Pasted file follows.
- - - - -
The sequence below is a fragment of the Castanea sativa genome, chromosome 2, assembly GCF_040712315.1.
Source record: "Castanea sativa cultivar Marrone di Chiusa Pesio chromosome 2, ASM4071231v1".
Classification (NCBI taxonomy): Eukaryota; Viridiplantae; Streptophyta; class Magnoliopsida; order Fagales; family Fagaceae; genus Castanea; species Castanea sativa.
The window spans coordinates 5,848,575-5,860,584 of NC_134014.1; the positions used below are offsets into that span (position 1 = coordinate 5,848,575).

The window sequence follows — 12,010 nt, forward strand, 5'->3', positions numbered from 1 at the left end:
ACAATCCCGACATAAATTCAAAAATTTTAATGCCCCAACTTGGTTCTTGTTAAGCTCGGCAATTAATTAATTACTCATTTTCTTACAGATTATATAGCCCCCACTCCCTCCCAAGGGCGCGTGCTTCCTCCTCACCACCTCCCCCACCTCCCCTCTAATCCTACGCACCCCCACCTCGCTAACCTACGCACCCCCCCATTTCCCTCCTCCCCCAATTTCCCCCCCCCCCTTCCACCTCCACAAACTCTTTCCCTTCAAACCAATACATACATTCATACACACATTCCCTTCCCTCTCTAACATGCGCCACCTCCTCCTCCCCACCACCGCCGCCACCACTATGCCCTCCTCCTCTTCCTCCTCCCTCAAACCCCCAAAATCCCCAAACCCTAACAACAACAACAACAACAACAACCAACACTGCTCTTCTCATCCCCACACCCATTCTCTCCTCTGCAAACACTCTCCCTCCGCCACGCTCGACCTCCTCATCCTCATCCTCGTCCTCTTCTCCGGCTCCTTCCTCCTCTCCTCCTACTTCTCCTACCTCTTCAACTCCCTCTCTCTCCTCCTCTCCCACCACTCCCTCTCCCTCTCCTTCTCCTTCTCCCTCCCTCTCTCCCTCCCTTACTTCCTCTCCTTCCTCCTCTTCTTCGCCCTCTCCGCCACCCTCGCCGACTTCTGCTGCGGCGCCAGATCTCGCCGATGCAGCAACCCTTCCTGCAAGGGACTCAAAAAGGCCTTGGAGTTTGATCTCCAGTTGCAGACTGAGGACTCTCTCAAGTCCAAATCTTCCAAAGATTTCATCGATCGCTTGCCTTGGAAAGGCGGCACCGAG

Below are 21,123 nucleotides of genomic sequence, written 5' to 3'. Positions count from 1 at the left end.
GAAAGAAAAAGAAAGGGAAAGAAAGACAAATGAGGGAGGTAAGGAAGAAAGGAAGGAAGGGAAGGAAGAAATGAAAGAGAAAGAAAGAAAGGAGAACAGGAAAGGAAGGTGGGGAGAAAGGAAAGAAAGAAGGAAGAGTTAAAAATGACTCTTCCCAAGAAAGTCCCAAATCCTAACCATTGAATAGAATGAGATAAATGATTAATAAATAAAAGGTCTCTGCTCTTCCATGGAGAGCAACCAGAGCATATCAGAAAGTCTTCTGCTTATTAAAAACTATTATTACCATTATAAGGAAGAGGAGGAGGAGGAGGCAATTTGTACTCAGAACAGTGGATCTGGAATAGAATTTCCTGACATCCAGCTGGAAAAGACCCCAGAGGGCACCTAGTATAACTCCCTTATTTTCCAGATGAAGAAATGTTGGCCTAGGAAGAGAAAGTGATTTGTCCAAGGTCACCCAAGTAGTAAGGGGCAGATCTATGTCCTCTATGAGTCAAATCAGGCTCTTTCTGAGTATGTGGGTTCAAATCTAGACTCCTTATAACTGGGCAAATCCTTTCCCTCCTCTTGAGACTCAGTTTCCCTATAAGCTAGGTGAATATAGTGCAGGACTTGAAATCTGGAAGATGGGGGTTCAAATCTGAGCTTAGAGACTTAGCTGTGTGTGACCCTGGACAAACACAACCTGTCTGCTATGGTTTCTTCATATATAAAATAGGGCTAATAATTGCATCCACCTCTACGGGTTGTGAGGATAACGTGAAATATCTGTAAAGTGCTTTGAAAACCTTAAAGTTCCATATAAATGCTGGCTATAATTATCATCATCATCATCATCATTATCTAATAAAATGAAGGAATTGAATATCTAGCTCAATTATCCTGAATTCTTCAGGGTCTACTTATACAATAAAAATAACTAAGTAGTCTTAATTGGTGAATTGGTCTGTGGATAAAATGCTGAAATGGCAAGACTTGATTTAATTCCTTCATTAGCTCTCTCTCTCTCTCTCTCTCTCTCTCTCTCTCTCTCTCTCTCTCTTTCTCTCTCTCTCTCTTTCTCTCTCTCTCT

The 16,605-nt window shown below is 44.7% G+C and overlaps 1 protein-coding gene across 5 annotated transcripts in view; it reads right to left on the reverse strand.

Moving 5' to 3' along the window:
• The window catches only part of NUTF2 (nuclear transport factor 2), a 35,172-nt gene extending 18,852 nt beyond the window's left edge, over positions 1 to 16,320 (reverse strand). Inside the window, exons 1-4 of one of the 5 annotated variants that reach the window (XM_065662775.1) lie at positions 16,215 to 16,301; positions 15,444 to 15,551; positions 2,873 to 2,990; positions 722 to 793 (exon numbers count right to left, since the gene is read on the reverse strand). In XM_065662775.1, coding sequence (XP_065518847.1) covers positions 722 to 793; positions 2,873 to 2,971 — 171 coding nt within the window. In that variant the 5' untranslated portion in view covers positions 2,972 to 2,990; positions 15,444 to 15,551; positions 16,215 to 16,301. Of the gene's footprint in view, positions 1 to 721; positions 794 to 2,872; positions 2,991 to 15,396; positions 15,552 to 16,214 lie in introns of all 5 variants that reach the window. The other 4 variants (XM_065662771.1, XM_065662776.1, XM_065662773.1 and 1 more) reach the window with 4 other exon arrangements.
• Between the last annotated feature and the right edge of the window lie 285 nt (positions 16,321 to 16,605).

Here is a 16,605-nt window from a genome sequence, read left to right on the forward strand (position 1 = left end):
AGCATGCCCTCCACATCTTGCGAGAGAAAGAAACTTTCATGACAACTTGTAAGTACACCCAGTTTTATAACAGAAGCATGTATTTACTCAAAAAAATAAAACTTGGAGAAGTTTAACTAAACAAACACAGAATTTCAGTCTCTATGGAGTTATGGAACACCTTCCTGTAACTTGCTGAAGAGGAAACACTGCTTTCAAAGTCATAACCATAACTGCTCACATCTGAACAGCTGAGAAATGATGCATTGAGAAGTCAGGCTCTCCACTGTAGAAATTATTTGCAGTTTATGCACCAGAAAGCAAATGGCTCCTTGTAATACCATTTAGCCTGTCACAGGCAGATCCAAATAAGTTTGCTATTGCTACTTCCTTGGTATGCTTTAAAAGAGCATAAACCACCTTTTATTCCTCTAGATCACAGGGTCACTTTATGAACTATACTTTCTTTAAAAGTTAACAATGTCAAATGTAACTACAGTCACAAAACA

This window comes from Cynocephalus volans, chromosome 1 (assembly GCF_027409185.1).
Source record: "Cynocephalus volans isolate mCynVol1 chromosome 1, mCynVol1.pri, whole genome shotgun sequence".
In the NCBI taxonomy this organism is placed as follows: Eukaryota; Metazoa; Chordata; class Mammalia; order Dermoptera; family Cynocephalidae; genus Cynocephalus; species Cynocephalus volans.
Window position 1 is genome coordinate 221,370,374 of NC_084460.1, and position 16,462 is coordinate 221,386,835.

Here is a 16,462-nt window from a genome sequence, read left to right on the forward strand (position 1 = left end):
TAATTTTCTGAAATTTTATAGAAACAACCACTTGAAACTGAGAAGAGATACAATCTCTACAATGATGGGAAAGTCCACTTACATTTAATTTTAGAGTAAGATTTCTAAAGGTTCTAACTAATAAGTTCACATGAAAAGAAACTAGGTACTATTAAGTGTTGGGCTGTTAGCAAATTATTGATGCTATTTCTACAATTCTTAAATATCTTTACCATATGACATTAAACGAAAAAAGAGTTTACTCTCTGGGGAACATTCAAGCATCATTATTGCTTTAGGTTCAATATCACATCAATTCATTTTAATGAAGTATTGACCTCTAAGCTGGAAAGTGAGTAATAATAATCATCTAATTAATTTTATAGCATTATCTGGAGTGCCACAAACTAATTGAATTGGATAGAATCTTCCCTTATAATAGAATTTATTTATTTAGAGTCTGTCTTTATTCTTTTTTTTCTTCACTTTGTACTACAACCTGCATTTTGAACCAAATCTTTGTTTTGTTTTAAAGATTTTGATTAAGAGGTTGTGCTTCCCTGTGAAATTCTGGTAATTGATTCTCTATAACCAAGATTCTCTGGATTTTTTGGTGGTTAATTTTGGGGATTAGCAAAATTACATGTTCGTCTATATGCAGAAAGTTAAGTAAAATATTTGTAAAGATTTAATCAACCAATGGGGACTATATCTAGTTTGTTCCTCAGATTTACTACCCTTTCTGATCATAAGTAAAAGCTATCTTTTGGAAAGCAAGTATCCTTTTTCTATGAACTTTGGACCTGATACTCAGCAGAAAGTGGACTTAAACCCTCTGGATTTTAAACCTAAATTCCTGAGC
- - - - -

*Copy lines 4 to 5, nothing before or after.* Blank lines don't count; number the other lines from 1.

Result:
The window spans coordinates 5,848,575-5,860,584 of NC_134014.1; the positions used below are offsets into that span (position 1 = coordinate 5,848,575).

The window sequence follows — 12,010 nt, forward strand, 5'->3', positions numbered from 1 at the left end: